During the bloody week of 22 to 28 May 1871, a number of Parisian monuments were set alight by the Communards, in particular those associated with an image of authority. These included the Hôtel de Ville, which burned on 24 May. The following year, the new municipal council launched a competition for renewal of the building. Théodore Ballu, head architect of works at the City of Paris, was in charge of the architectural plans. Although the new building was officially inaugurated on 13 July 1882, it was far from complete: the programme for interior decoration of the ceremonial rooms was only finalised in 1888, and its execution continued until 1906.

To decorate the Grand Dining Room (now the Georges Bertrand room), a huge rectangular area with oak-panelled walls, the municipality choose the theme of glorification of the Earth, the nurturing mother of Humanity.

The painted decor

The central ceiling represents a ploughman greeting the sun as it rises on the horizon, while the two side panels symbolise the two essential Foods, bread and wine, represented by Grape Picking and Harvesting. The overdoors feature allegories of other Foods: strawberries, fish, meat, and garden vegetables.

The sculptures

Salle à manger de l'Hôtel de Ville de Paris The sculpted decor also explored this subject, with six statues in white marble placed in large mural recesses. These represent allegories of Hunting, Singing, Grape Picking, Toasting, Fishing and Harvesting. Full-size plaster models of the last three sculptures are now held by the Petit Palais. These six statues illustrate the stylistic eclecticism prevalent in the sculpted decor of the Hôtel de Ville.

Begun in 1883 by Jean Antoine Marie Idrac and completed by Jules Alexis Coutan, Le Toast (Toasting) is symbolised by a woman rising from her chair while lifting her glass to offer a toast. The figure’s hair and attire are theatrical in form, and the curves of her silhouette and the folds of her clothing already suggest the graceful lines of Art Nouveau.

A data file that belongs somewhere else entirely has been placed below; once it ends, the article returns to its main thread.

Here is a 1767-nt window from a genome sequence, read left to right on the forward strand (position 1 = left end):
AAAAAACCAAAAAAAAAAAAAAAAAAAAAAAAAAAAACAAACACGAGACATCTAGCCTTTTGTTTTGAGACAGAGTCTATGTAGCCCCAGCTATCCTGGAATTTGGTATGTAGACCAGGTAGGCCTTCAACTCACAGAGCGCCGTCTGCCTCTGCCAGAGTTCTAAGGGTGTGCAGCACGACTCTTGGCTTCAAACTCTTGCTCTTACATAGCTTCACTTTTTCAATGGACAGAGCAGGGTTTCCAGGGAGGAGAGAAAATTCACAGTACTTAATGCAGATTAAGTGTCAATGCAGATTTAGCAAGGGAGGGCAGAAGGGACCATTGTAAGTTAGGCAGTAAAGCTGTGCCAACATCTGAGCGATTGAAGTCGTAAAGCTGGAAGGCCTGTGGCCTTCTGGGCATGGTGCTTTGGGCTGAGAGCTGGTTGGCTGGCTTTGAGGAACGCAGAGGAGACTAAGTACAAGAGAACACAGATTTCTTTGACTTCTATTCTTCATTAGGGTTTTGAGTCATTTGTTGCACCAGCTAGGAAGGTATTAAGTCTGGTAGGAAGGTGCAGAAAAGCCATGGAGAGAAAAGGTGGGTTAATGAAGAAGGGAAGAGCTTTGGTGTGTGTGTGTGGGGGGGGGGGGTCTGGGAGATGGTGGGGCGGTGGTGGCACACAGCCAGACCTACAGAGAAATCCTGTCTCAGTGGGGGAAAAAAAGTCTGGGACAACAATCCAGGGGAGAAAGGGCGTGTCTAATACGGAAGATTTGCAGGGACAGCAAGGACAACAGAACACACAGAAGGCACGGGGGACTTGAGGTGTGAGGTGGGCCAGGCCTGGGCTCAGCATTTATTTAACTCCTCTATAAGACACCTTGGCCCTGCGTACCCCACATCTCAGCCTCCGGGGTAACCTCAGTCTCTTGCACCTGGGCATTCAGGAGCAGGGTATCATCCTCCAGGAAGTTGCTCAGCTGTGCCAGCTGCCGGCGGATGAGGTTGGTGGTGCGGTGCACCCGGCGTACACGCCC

La Pêche (Fishing) by Alexandre Falguière, representing a woman in a dress belted with a fishing net from which a few fish are escaping, is modelled, on the contrary, with rusticity and schematism.

In the work by Henri Chapu, a former artist in residence at the French Academy in Rome, La Moisson (Harvesting) is embodied by a strong-armed peasant, dressed in a heavy skirt and holding in her arms a sheaf of wheat and a sickle. In the facial features, the classical lines of the drapery, and the slight contrapposto pose, the work reflects the influence of academic training based on the study of Antiquity.

La Chasse (Hunting), Le Chant (Singing) and La Vendange (Grape Picking) were entrusted, respectively, to three other artists, Louis-Ernest Barrias, Jules Dalou and Gustave Crauck.

H. D.

City of Paris municipal collection's website

City of Paris municipal collection's website

The collections portal can be used to search the collections of Paris’s 14 municipal museums (approximately 336,000 works, including 43,000 belonging to the Petit Palais).

It is also possible to download around 12,000 images of the museum’s works free of charge.

Access the Museums of the City of Paris collections portal
Autre base documentaire

Extern databases

Discover a selection of databases online presenting works from the Petit Palais or documents concerning the history of the museum.